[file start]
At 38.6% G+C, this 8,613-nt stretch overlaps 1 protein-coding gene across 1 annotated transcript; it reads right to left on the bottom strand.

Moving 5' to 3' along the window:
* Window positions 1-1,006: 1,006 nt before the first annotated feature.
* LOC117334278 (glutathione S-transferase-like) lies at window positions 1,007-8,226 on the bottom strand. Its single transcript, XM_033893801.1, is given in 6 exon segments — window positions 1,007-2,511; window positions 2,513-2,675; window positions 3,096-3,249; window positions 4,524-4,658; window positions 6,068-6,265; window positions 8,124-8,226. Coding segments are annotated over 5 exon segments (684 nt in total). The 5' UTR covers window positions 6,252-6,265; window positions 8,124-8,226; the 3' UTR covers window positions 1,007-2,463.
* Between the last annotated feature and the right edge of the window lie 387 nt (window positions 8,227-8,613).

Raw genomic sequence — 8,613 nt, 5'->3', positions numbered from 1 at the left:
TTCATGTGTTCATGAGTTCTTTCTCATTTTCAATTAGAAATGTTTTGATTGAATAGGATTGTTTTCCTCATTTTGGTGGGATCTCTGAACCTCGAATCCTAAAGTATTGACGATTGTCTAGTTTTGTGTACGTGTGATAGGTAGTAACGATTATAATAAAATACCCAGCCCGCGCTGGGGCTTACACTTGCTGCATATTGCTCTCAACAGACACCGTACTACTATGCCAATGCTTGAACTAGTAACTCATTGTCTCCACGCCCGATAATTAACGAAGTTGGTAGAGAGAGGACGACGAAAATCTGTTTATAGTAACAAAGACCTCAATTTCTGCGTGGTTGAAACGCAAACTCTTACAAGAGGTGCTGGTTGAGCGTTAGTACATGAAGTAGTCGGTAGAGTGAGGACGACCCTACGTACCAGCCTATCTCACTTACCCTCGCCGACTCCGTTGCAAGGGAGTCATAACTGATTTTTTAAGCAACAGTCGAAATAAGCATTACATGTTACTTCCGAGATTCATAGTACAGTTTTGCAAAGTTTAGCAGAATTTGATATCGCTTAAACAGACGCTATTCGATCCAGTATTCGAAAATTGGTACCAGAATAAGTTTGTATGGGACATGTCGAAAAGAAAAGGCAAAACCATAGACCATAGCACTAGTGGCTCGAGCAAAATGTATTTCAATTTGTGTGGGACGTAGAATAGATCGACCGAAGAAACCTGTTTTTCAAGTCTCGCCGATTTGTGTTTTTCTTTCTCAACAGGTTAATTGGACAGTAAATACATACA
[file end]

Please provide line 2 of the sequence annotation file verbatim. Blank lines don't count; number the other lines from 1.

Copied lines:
Moving 5' to 3' along the window: